Biosecurity Toolkit For Landscape Consultants
Oak and poplar woodland. © Harry Watkins
The Landscape Institute has published a new plant health and biosecurity toolkit to help built environment professionals combat Britain’s biggest pests and diseases.
Biosecurity is emerging as major threat to ecosystem resilience, with new regulations and guidance being developed in response to pests, pathogens and the changing climate. This toolkit has been developed in partnership with the Society of Garden Designers (SGD), the British Association of Landscape Industries (BALI) and the Association of Professional Landscapers (APL) and represents a significant development in cross-industry coordination.
The purpose of the toolkit is to identify best practice across the sector, and embed agreed systematic biosecurity protocols into every stage of a landscape project in a way that has never before been achieved.
You can find out more about the toolkit and access the resource via the Landscape Institute's website
Biodiversity Net Gain- Principles and Guidance for UK Construction and Developments
Biodiversity Net Gain is an approach to development that leaves biodiversity in a better state than before. Where a development has an impact on biodiversity it encourages developers to provide an increase in appropriate natural habitat and ecological features over and above that being affected. In such a way it is hoped that the current loss of biodiversity through development will be halted and ecological networks can be restored.
Defra has recently consulted on making biodiversity net gain a mandatory element of the English planning system, however many developers are already designing net gain into their development projects and national planning policy frameworks already encourage the net gain approach. Quite simply, a policy of no net loss has not worked and we need to do something different if we are to make any progress towards reaching our biodiversity targets.
Biodiversity net gain still relies on the application of the mitigation hierarchy to avoid, mitigate or compensate for biodiversity losses. It is additional to these approaches, not instead of them. Put simply, it involves the use of a metric as a proxy for recognising the negative impacts on habitats arising from a development and calculating how much new or restored habitat, and of what types is required to deliver sufficient net gain.
CIEEM, IEMA and CIRIA have been at the forefront of exploring the potential for a biodiversity net gain approach. In December 2016 they published the first UK Principles on delivering biodiversity net gain through development following extensive consultation with stakeholders. In February 2019 they published new guidance on delivering net gain. Development of this practical guidance, together with a series of case studies at a range of scales, were funded by a number of industry sponsors and written by an expert author team.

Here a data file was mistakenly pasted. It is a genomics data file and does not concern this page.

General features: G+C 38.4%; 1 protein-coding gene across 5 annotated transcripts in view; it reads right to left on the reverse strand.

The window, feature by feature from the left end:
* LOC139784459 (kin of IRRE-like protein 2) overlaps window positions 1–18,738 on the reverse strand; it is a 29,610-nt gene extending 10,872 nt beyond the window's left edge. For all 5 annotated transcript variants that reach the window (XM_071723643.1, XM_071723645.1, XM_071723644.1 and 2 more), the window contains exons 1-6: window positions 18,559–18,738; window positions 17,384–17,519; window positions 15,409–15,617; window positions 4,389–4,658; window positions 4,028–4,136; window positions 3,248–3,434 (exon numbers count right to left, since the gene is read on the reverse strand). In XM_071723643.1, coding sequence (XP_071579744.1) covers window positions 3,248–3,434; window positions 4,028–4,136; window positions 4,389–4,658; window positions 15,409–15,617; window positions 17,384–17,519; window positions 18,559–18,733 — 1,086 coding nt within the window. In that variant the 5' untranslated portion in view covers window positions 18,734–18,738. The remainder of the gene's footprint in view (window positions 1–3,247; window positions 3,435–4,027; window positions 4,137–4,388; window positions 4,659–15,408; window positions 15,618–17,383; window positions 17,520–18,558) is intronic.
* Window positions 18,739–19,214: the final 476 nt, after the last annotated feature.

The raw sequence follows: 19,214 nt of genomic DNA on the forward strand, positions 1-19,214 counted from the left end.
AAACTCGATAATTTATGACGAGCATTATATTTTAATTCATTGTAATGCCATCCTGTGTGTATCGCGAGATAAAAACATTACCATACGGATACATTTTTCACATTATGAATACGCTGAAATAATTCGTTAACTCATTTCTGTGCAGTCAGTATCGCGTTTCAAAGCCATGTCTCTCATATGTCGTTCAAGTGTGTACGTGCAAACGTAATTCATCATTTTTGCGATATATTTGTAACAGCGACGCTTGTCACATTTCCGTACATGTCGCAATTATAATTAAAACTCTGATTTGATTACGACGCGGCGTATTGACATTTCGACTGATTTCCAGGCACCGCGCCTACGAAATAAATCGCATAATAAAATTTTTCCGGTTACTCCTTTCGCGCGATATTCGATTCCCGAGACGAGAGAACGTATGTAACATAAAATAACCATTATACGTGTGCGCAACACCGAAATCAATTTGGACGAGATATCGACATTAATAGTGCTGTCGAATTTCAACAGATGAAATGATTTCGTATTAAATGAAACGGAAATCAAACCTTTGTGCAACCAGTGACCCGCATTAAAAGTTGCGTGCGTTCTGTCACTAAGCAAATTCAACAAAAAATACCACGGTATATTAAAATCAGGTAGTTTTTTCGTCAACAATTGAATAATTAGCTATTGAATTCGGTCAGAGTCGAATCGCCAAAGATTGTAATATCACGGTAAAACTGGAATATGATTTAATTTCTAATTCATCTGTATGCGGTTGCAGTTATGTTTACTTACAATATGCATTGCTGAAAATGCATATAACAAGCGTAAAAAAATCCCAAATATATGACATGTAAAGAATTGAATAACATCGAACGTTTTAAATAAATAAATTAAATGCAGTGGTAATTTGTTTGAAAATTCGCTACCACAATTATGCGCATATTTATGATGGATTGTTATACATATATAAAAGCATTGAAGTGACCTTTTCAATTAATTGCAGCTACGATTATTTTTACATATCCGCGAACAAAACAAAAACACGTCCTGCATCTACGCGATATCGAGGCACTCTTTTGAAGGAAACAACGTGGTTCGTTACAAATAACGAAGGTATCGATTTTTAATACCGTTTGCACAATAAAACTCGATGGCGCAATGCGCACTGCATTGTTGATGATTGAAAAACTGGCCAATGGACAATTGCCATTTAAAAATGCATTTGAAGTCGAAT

Good Practice Principles for Development documents:
The Chartered Institute of Ecology and Environmental Management (CIEEM) and The Institute of Environmental Management and Assessment (IEMA) are professional bodies licensed by the Society for the Environment to award Chartered Environmentalist (CEnv) status
Energy and Resource Efficiency Good Practice Guide
The Institution of Chemical Engineers (IChemE) Energy Centre has launched a good practice guide to help organisations become more resource efficient and reduce waste.
The Energy and Resource Efficiency Good Practice Guide was launched at the Energy Centre's annual meeting on Tuesday 15 January, and gives practical advice on how to reduce waste, improve resource efficiency and help achieve international climate change targets in a cost-effective way.
The guide was authored and edited by a group of chemical engineers, working as part of an Energy and Resource Efficiency Task Group, led by Vice Chair of the Energy Centre, Mark Apsey.
More information on the Energy Centre can be found on the IChemE website
The Institution of Chemical Engineers (IChemE) are a professional body licensed by the Society for the Environment to award Chartered Environmentalist (CEnv) status